Advertisement

Heat and Mass Transfer

, Volume 44, Issue 4, pp 381–392 | Cite as

Heat wave phenomena in solids subjected to time dependent surface heat flux

  • G. HeidarinejadEmail author
  • R. Shirmohammadi
  • M. Maerefat
Original

Abstract

Hyperbolic heat conduction in a plane slab, infinitely long solid cylinder and solid sphere with a time dependent boundary heat flux is analytically studied. The solution is based on the separation of variables method and Duhamel’s principle. The temperature distribution, the propagation and reflection of the temperature wave and the effect of geometry on the shape of the wave front are studied for the case of a rectangular pulsed boundary heat flux. Comparisons with the solution obtained for Fourier heat conduction are performed by considering the limit of a vanishing thermal relaxation time.

Keywords

Wave Front Solid Sphere Solid Cylinder Temperature Wave Jump Point 
These keywords were added by machine and not by the authors. This process is experimental and the keywords may be updated as the learning algorithm improves.

List of symbols

a

thermal diffusivity

c1, c2

constant coefficient

C,Cn

constant coefficient

f(Fo)

function defined by Eq. 10

Fo

Fourier number, at/x o 2

g(Fo)

function employed in Eq. 21

h(X)

function employed in Eq. 21

k

constant employed in Eq. 12

n

non-negative integer number

N

value of n that for n > N n has an imaginary value

p

constant employed in Eq. 3

q(t)

function employed in Eq. 4

qo

reference value of the heat flux

q

heat flux density

RnX)

eigen function

t

time

t

dummy integration variable employed in Eq. 32

T

temperature field

\({\hat{T}}\)

dimensionless temperature field defined by Eq. 6

To

initial temperature

Tn (Fo),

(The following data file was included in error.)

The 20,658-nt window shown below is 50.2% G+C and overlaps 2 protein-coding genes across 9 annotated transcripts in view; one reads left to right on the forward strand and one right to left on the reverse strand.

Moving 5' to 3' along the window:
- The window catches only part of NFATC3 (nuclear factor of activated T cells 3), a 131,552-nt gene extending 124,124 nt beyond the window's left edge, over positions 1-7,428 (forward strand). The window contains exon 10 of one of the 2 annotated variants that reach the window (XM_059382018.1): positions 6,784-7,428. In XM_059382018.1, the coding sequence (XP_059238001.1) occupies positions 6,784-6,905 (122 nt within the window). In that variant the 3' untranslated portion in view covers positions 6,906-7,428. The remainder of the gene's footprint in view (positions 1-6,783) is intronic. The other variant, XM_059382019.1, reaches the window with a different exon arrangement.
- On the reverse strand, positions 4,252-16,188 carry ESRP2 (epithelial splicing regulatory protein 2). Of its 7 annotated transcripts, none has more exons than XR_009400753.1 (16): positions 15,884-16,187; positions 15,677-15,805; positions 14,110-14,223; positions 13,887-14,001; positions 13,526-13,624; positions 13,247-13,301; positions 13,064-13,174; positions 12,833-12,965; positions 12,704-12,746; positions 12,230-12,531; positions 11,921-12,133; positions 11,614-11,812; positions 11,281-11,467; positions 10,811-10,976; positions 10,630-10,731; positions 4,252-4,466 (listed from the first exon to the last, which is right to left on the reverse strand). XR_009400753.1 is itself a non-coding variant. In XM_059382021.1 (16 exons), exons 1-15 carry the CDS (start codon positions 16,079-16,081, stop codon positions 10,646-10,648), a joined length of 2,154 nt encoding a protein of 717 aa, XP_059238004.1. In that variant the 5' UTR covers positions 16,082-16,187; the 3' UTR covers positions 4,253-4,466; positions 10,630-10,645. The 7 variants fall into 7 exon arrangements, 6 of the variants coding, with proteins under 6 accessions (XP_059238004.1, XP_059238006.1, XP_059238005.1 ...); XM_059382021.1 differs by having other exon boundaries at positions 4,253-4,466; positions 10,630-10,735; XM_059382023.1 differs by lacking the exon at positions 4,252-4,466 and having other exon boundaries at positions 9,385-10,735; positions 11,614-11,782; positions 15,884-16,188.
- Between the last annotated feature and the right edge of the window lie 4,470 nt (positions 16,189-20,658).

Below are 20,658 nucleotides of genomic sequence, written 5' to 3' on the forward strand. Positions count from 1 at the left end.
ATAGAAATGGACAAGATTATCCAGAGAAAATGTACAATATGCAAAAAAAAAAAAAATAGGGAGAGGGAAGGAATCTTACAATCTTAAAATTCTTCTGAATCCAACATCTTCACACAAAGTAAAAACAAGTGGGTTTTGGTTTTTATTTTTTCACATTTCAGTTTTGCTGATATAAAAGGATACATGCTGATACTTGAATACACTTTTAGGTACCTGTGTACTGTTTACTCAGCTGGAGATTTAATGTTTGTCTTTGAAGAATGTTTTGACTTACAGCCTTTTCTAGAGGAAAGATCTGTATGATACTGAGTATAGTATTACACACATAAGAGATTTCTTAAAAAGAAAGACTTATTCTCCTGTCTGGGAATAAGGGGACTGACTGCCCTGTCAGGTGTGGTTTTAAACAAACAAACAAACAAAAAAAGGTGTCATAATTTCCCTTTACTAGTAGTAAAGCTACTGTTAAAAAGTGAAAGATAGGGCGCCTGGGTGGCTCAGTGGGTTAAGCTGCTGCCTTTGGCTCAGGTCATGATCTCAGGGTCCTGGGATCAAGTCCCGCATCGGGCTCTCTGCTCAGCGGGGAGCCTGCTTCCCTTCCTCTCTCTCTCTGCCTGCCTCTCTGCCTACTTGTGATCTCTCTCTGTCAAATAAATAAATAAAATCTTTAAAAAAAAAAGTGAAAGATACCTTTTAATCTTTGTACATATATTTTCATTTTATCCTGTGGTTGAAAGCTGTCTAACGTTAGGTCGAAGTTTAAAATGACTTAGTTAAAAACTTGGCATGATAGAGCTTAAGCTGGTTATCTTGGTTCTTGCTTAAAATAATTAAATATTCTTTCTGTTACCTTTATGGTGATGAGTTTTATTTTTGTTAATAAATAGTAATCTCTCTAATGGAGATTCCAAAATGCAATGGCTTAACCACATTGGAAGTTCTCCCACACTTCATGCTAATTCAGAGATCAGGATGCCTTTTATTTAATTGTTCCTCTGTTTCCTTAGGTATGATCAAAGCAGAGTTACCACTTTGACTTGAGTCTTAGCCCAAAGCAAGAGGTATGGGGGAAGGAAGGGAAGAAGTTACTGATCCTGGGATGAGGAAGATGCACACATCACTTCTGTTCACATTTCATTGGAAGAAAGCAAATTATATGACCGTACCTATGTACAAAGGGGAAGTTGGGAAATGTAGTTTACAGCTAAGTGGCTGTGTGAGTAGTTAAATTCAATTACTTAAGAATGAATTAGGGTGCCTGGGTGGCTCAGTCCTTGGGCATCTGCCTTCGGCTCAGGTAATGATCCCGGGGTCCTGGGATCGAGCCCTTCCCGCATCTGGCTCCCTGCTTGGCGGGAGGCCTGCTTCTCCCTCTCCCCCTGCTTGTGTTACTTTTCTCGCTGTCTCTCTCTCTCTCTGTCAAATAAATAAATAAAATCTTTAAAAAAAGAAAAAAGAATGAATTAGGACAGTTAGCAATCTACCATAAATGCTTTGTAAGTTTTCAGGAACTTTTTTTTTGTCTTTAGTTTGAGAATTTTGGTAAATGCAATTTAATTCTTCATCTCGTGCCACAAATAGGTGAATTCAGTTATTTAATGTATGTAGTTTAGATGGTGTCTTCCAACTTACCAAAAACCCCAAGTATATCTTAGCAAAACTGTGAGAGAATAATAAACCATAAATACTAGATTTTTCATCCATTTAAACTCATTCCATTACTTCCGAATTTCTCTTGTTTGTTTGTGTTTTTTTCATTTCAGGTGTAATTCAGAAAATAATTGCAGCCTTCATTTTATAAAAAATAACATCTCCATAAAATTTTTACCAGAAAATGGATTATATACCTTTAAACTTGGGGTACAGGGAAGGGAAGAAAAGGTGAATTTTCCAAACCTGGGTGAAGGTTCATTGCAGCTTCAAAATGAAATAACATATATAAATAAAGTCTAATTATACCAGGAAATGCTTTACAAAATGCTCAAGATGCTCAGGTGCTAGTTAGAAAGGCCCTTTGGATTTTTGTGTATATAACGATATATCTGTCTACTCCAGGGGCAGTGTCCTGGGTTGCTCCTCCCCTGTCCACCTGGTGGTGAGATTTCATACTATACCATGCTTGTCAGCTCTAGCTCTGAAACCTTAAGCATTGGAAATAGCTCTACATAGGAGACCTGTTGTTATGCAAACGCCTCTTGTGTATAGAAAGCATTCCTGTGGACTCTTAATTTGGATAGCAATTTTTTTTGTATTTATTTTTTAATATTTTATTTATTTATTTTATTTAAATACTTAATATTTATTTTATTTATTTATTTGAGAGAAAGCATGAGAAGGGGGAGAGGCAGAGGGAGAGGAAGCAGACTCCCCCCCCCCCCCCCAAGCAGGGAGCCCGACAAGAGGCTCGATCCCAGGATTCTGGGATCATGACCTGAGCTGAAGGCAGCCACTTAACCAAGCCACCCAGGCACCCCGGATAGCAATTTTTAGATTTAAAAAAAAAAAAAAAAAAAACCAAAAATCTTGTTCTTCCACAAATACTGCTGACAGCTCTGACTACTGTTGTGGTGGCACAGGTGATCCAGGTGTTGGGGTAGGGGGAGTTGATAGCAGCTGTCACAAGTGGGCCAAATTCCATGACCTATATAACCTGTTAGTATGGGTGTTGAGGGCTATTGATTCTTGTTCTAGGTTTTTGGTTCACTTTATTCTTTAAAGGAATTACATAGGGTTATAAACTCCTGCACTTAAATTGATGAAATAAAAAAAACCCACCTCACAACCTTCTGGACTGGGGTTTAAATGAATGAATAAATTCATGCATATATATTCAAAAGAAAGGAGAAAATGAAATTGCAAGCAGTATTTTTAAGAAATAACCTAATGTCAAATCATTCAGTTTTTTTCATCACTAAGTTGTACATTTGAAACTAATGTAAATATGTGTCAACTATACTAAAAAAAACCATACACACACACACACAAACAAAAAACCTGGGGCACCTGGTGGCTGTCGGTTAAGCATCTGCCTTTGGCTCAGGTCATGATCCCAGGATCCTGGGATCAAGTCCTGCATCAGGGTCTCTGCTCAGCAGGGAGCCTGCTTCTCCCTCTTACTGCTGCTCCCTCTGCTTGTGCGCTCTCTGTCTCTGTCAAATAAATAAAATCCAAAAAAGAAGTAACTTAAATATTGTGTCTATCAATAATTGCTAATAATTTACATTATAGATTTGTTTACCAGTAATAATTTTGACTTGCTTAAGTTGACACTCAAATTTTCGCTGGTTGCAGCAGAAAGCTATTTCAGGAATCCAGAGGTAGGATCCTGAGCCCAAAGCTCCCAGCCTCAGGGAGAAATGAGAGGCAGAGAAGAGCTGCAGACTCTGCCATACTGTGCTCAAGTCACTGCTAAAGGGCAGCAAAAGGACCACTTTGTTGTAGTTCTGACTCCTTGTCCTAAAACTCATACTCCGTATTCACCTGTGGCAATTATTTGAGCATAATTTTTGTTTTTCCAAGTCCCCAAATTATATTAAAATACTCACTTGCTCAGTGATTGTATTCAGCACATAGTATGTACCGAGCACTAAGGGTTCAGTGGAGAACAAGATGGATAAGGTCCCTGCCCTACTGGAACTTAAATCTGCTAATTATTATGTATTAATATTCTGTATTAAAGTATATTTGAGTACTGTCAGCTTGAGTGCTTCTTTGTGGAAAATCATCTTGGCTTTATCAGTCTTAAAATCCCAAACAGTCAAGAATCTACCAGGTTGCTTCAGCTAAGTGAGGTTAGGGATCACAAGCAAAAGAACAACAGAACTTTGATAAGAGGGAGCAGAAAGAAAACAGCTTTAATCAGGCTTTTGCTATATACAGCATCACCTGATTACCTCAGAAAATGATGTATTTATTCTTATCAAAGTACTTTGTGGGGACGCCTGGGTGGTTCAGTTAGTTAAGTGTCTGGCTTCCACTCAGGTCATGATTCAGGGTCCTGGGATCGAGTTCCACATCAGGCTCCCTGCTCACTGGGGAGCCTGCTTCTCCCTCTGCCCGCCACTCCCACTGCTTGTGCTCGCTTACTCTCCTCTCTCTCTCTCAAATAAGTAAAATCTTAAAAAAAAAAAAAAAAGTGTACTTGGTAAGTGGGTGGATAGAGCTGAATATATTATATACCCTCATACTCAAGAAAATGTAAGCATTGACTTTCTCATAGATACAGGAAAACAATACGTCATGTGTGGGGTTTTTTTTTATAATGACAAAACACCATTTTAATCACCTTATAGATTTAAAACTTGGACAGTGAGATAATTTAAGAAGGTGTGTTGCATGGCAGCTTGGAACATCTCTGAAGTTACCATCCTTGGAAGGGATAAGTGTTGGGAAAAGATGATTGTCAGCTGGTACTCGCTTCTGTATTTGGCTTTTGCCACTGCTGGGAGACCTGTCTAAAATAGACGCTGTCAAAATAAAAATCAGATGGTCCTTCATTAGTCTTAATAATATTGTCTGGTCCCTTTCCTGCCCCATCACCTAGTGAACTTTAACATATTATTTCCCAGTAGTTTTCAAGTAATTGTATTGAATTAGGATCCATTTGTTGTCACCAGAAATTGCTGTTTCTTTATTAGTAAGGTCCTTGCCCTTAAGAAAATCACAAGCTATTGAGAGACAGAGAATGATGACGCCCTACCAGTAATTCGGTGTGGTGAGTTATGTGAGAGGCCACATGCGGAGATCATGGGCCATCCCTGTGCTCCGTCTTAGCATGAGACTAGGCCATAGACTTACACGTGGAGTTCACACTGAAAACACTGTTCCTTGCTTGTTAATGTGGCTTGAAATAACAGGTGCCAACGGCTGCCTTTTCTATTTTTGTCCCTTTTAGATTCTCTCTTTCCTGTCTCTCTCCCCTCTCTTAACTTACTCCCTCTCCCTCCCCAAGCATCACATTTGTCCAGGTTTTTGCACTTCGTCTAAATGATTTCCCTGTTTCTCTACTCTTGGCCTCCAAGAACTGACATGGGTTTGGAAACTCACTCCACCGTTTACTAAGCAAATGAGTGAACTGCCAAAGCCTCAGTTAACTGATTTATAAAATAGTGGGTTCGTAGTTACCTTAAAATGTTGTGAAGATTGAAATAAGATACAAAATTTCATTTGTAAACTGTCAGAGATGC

function defined by Eq. 34

Ve

Vernotte number, aτ o /x o 2

Wn (Fo)

function defined by Eq. 31

x

spatial variable

xo

the thickness of slab or the radius of cylinder and sphere

X

dimensionless spatial variable, x/x o

Greek symbols

βn

variable defined by Eq. 26

β1n

 = |β n |, real variable

φ (X)

function employed in Eq. 11

Φ (X,Fo)

function defined by Eq. 30

ηn

variable defined by Eq. 28

λ

thermal conductivity

θ (x,t)

function employed in Eq. 11

τo

thermal relaxation time

−ω2

separation constant

ωn

eigen values

ψ (Fo)

function employed in Eq. 11

References

  1. 1.
    Xu YS, Guo ZY (1995) Heat wave phenomena in IC chips. Int J Heat Mass Transf 38:2919CrossRefGoogle Scholar
  2. 2.
    Tang DW, Araki N (1996) Analytical solution of non-Fourier temperature response in a finite medium under laser pulse heating. Heat Mass Transf 31:359Google Scholar
  3. 3.
    Cattaneo C (1958) Sur une forme de l’equation de la chaleur elinant le paradox d’une propagation instantance. C R Acad Sci 247:431MathSciNetGoogle Scholar
  4. 4.
    Vernotte P (1958) Les paradoxes de la theorie continue de l’equation de la chaleur. C R Acad Sci 246:3154MathSciNetGoogle Scholar
  5. 5.